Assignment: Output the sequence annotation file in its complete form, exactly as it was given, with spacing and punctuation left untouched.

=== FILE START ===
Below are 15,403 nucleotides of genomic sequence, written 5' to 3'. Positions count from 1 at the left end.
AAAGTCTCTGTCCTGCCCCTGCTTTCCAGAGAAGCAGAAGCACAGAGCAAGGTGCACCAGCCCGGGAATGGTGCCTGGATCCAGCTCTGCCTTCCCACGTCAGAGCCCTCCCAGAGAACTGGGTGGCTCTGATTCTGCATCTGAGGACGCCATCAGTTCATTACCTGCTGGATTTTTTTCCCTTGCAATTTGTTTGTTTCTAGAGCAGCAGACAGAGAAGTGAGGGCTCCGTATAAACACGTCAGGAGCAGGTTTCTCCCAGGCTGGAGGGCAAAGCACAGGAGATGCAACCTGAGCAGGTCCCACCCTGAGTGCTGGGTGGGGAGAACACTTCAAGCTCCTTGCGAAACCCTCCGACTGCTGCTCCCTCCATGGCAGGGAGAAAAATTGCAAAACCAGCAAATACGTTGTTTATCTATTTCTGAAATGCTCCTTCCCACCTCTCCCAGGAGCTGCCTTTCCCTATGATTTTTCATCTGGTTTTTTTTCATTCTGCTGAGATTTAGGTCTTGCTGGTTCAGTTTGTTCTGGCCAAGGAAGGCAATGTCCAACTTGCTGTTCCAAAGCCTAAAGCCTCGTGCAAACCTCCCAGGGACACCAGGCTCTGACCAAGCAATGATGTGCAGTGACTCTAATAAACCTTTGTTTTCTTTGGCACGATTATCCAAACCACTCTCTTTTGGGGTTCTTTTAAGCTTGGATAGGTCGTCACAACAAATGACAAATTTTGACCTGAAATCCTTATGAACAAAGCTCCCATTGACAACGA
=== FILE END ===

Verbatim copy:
Below are 15,403 nucleotides of genomic sequence, written 5' to 3'. Positions count from 1 at the left end.
AAAGTCTCTGTCCTGCCCCTGCTTTCCAGAGAAGCAGAAGCACAGAGCAAGGTGCACCAGCCCGGGAATGGTGCCTGGATCCAGCTCTGCCTTCCCACGTCAGAGCCCTCCCAGAGAACTGGGTGGCTCTGATTCTGCATCTGAGGACGCCATCAGTTCATTACCTGCTGGATTTTTTTCCCTTGCAATTTGTTTGTTTCTAGAGCAGCAGACAGAGAAGTGAGGGCTCCGTATAAACACGTCAGGAGCAGGTTTCTCCCAGGCTGGAGGGCAAAGCACAGGAGATGCAACCTGAGCAGGTCCCACCCTGAGTGCTGGGTGGGGAGAACACTTCAAGCTCCTTGCGAAACCCTCCGACTGCTGCTCCCTCCATGGCAGGGAGAAAAATTGCAAAACCAGCAAATACGTTGTTTATCTATTTCTGAAATGCTCCTTCCCACCTCTCCCAGGAGCTGCCTTTCCCTATGATTTTTCATCTGGTTTTTTTTCATTCTGCTGAGATTTAGGTCTTGCTGGTTCAGTTTGTTCTGGCCAAGGAAGGCAATGTCCAACTTGCTGTTCCAAAGCCTAAAGCCTCGTGCAAACCTCCCAGGGACACCAGGCTCTGACCAAGCAATGATGTGCAGTGACTCTAATAAACCTTTGTTTTCTTTGGCACGATTATCCAAACCACTCTCTTTTGGGGTTCTTTTAAGCTTGGATAGGTCGTCACAACAAATGACAAATTTTGACCTGAAATCCTTATGAACAAAGCTCCCATTGACAACGA